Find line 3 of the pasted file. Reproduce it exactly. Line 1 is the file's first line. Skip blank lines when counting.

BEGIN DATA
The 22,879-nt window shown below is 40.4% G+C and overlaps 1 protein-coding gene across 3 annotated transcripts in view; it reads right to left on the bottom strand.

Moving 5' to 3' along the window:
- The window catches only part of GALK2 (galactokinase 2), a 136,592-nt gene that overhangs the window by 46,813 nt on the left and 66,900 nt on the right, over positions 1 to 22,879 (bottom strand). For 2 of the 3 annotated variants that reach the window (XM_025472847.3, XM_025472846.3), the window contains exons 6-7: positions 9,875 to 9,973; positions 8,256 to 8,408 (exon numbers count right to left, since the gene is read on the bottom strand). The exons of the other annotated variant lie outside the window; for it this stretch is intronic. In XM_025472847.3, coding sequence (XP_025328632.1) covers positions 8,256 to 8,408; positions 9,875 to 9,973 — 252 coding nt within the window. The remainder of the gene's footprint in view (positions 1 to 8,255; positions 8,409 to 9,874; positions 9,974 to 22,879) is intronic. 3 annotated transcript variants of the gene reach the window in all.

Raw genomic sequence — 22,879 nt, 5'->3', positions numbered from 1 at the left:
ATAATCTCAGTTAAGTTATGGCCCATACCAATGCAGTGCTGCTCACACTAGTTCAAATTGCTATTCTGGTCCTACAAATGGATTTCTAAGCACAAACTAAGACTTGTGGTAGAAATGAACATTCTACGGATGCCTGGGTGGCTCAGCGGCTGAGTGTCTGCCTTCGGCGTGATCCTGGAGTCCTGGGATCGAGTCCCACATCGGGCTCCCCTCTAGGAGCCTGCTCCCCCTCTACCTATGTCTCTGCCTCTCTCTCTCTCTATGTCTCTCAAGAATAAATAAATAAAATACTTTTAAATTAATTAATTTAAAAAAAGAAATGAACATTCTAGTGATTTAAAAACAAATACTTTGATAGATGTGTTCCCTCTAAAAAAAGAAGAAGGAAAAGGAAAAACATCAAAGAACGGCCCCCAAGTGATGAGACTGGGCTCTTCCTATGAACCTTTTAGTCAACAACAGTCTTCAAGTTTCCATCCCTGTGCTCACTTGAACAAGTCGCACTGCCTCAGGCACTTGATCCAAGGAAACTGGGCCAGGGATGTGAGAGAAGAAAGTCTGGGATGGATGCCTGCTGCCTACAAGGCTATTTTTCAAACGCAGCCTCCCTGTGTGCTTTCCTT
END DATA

- The window catches only part of GALK2 (galactokinase 2), a 136,592-nt gene that overhangs the window by 46,813 nt on the left and 66,900 nt on the right, over positions 1 to 22,879 (bottom strand). For 2 of the 3 annotated variants that reach the window (XM_025472847.3, XM_025472846.3), the window contains exons 6-7: positions 9,875 to 9,973; positions 8,256 to 8,408 (exon numbers count right to left, since the gene is read on the bottom strand). The exons of the other annotated variant lie outside the window; for it this stretch is intronic. In XM_025472847.3, coding sequence (XP_025328632.1) covers positions 8,256 to 8,408; positions 9,875 to 9,973 — 252 coding nt within the window. The remainder of the gene's footprint in view (positions 1 to 8,255; positions 8,409 to 9,874; positions 9,974 to 22,879) is intronic. 3 annotated transcript variants of the gene reach the window in all.